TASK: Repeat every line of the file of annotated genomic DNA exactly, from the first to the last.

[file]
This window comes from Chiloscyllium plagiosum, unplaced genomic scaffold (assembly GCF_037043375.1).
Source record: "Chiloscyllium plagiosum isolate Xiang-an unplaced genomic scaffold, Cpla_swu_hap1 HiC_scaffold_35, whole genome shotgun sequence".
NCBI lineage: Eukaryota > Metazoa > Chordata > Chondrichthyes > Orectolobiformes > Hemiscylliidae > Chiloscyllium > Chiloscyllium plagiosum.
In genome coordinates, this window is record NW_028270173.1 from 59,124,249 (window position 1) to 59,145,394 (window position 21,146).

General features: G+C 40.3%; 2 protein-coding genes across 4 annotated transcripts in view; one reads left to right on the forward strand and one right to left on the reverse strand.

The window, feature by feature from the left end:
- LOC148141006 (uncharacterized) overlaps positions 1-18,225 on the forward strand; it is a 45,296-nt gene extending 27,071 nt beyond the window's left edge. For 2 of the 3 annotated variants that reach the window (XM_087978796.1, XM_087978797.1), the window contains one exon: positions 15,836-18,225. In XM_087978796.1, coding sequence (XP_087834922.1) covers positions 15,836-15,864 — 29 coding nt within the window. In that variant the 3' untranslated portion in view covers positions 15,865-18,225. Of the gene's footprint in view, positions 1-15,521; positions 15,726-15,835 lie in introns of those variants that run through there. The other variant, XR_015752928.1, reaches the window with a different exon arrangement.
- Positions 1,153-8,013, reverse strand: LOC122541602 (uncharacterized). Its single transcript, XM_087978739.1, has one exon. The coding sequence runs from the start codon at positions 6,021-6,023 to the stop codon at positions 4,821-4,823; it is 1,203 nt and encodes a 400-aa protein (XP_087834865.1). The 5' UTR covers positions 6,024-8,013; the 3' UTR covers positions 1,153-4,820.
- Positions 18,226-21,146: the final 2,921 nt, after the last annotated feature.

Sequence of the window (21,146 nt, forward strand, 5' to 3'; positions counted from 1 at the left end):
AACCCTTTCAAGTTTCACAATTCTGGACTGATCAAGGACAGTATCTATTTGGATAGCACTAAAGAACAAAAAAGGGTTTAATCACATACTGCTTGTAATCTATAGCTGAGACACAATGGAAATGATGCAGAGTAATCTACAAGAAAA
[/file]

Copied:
This window comes from Chiloscyllium plagiosum, unplaced genomic scaffold (assembly GCF_037043375.1).
Source record: "Chiloscyllium plagiosum isolate Xiang-an unplaced genomic scaffold, Cpla_swu_hap1 HiC_scaffold_35, whole genome shotgun sequence".
NCBI lineage: Eukaryota > Metazoa > Chordata > Chondrichthyes > Orectolobiformes > Hemiscylliidae > Chiloscyllium > Chiloscyllium plagiosum.
In genome coordinates, this window is record NW_028270173.1 from 59,124,249 (window position 1) to 59,145,394 (window position 21,146).

General features: G+C 40.3%; 2 protein-coding genes across 4 annotated transcripts in view; one reads left to right on the forward strand and one right to left on the reverse strand.

The window, feature by feature from the left end:
- LOC148141006 (uncharacterized) overlaps positions 1-18,225 on the forward strand; it is a 45,296-nt gene extending 27,071 nt beyond the window's left edge. For 2 of the 3 annotated variants that reach the window (XM_087978796.1, XM_087978797.1), the window contains one exon: positions 15,836-18,225. In XM_087978796.1, coding sequence (XP_087834922.1) covers positions 15,836-15,864 — 29 coding nt within the window. In that variant the 3' untranslated portion in view covers positions 15,865-18,225. Of the gene's footprint in view, positions 1-15,521; positions 15,726-15,835 lie in introns of those variants that run through there. The other variant, XR_015752928.1, reaches the window with a different exon arrangement.
- Positions 1,153-8,013, reverse strand: LOC122541602 (uncharacterized). Its single transcript, XM_087978739.1, has one exon. The coding sequence runs from the start codon at positions 6,021-6,023 to the stop codon at positions 4,821-4,823; it is 1,203 nt and encodes a 400-aa protein (XP_087834865.1). The 5' UTR covers positions 6,024-8,013; the 3' UTR covers positions 1,153-4,820.
- Positions 18,226-21,146: the final 2,921 nt, after the last annotated feature.

Sequence of the window (21,146 nt, forward strand, 5' to 3'; positions counted from 1 at the left end):
AACCCTTTCAAGTTTCACAATTCTGGACTGATCAAGGACAGTATCTATTTGGATAGCACTAAAGAACAAAAAAGGGTTTAATCACATACTGCTTGTAATCTATAGCTGAGACACAATGGAAATGATGCAGAGTAATCTACAAGAAAA